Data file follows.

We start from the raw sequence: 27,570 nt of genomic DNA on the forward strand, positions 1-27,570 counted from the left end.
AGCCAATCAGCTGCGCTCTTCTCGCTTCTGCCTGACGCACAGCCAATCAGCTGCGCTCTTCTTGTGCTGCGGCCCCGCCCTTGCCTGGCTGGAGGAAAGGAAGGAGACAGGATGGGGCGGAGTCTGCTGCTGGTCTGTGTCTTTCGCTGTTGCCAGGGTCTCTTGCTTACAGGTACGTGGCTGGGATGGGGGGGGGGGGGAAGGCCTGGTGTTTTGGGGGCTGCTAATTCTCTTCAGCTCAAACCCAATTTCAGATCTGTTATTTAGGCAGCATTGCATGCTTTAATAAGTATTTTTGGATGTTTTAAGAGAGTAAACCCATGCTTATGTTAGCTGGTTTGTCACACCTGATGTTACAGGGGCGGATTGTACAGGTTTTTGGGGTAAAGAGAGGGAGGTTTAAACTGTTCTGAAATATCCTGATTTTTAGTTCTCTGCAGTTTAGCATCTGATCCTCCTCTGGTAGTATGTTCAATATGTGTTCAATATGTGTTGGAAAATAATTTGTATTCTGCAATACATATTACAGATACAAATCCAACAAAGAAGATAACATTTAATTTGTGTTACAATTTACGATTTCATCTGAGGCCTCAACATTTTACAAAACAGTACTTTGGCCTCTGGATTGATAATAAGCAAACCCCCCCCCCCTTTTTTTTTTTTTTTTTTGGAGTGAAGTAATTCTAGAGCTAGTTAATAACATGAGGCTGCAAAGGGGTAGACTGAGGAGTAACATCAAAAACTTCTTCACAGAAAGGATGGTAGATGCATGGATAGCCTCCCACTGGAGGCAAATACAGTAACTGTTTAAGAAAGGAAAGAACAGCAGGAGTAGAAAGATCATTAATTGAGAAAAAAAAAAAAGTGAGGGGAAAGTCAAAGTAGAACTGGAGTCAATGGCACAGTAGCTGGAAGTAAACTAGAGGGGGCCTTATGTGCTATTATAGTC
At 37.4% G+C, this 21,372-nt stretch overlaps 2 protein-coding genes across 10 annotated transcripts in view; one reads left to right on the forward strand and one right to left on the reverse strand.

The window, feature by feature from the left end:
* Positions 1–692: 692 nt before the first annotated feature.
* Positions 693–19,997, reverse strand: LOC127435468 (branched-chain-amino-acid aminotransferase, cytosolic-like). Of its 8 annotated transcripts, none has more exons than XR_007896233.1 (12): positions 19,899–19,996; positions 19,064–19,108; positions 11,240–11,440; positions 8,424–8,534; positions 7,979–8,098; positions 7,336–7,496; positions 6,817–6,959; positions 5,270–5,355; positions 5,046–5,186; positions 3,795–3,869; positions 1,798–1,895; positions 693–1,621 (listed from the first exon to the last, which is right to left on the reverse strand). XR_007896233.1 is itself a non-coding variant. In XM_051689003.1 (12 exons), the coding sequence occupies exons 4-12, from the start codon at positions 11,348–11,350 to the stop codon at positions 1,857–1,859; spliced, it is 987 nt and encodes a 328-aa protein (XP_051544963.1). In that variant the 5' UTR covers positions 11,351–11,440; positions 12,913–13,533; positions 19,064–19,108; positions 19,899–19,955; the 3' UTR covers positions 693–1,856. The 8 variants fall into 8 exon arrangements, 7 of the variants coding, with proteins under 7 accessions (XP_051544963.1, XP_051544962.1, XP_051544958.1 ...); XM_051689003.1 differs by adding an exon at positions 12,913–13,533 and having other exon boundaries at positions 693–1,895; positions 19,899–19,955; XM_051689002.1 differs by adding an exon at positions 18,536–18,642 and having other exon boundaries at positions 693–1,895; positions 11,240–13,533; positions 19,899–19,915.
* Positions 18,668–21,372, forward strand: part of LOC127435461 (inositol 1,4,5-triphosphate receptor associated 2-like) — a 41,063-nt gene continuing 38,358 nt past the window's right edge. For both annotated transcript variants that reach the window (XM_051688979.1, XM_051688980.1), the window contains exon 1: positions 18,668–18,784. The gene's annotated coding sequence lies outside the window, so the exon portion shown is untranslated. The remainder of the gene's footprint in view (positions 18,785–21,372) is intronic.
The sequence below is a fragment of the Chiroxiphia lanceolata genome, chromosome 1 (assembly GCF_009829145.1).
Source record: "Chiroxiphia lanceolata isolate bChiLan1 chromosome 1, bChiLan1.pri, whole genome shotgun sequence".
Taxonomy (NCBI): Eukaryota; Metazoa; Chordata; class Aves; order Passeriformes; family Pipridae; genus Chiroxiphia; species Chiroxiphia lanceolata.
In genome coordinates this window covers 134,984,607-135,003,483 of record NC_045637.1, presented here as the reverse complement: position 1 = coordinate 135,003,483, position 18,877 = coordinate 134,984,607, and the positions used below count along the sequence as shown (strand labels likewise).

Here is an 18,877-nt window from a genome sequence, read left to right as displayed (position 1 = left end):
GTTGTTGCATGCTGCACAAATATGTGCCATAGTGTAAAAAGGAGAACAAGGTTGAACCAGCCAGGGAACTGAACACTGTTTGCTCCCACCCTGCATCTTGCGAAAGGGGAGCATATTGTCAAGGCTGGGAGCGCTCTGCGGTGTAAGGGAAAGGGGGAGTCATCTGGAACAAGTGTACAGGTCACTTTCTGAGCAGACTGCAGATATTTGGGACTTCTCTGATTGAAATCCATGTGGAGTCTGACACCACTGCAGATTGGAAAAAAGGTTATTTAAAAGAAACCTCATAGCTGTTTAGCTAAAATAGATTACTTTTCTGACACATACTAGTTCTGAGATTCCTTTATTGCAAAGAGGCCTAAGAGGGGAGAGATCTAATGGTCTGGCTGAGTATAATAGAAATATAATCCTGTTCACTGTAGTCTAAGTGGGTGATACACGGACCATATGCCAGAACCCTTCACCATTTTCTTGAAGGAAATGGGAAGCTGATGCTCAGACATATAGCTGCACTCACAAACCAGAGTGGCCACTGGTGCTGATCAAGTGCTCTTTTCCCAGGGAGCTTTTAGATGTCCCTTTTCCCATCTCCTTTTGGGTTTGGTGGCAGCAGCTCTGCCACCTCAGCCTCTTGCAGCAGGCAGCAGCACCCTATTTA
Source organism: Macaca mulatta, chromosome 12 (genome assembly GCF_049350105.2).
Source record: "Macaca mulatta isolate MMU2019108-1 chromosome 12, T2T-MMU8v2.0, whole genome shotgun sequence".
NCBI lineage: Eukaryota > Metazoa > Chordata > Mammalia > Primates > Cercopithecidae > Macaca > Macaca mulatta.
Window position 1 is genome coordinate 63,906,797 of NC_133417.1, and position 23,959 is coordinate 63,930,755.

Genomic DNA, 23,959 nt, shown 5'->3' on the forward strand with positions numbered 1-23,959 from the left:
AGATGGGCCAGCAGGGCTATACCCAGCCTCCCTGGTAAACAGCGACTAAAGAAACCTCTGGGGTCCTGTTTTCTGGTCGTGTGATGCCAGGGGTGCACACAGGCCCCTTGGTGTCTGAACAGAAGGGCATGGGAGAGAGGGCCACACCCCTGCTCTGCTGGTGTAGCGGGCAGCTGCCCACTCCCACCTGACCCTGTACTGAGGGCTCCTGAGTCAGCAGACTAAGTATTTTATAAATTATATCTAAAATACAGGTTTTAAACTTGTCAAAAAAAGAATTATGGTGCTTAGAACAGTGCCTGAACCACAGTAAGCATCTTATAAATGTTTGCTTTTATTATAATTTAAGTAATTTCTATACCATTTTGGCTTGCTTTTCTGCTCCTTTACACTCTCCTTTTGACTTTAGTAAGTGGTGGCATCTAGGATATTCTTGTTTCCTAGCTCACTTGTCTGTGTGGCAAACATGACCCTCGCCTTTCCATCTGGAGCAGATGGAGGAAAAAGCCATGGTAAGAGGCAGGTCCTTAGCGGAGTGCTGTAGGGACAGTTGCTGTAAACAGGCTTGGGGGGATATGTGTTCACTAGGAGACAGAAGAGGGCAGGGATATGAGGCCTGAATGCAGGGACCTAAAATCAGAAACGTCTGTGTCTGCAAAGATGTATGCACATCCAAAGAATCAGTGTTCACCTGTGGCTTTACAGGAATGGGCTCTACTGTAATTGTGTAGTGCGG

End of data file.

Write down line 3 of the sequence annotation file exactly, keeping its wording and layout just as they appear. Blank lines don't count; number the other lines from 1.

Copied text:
At 37.4% G+C, this 21,372-nt stretch overlaps 2 protein-coding genes across 10 annotated transcripts in view; one reads left to right on the forward strand and one right to left on the reverse strand.